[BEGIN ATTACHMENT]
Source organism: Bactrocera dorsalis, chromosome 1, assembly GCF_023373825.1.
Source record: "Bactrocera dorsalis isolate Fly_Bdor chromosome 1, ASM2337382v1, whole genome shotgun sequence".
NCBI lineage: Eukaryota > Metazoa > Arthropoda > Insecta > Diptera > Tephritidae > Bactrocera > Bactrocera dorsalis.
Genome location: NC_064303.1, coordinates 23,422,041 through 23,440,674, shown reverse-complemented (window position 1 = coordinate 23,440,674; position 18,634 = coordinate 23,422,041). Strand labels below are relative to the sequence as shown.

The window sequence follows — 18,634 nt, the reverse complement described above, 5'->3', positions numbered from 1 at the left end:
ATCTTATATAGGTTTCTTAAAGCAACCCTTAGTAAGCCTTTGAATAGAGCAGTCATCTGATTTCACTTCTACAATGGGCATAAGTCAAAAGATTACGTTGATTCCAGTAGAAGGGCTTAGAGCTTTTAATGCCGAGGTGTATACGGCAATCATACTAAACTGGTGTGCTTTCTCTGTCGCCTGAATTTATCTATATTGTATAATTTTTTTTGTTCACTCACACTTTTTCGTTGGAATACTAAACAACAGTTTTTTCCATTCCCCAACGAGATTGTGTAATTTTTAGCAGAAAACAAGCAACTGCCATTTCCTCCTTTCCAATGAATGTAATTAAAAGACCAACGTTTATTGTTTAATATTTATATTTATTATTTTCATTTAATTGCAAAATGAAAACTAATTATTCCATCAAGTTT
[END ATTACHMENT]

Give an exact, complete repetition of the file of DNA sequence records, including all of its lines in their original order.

Source organism: Bactrocera dorsalis, chromosome 1, assembly GCF_023373825.1.
Source record: "Bactrocera dorsalis isolate Fly_Bdor chromosome 1, ASM2337382v1, whole genome shotgun sequence".
NCBI lineage: Eukaryota > Metazoa > Arthropoda > Insecta > Diptera > Tephritidae > Bactrocera > Bactrocera dorsalis.
Genome location: NC_064303.1, coordinates 23,422,041 through 23,440,674, shown reverse-complemented (window position 1 = coordinate 23,440,674; position 18,634 = coordinate 23,422,041). Strand labels below are relative to the sequence as shown.

The window sequence follows — 18,634 nt, the reverse complement described above, 5'->3', positions numbered from 1 at the left end:
ATCTTATATAGGTTTCTTAAAGCAACCCTTAGTAAGCCTTTGAATAGAGCAGTCATCTGATTTCACTTCTACAATGGGCATAAGTCAAAAGATTACGTTGATTCCAGTAGAAGGGCTTAGAGCTTTTAATGCCGAGGTGTATACGGCAATCATACTAAACTGGTGTGCTTTCTCTGTCGCCTGAATTTATCTATATTGTATAATTTTTTTTGTTCACTCACACTTTTTCGTTGGAATACTAAACAACAGTTTTTTCCATTCCCCAACGAGATTGTGTAATTTTTAGCAGAAAACAAGCAACTGCCATTTCCTCCTTTCCAATGAATGTAATTAAAAGACCAACGTTTATTGTTTAATATTTATATTTATTATTTTCATTTAATTGCAAAATGAAAACTAATTATTCCATCAAGTTT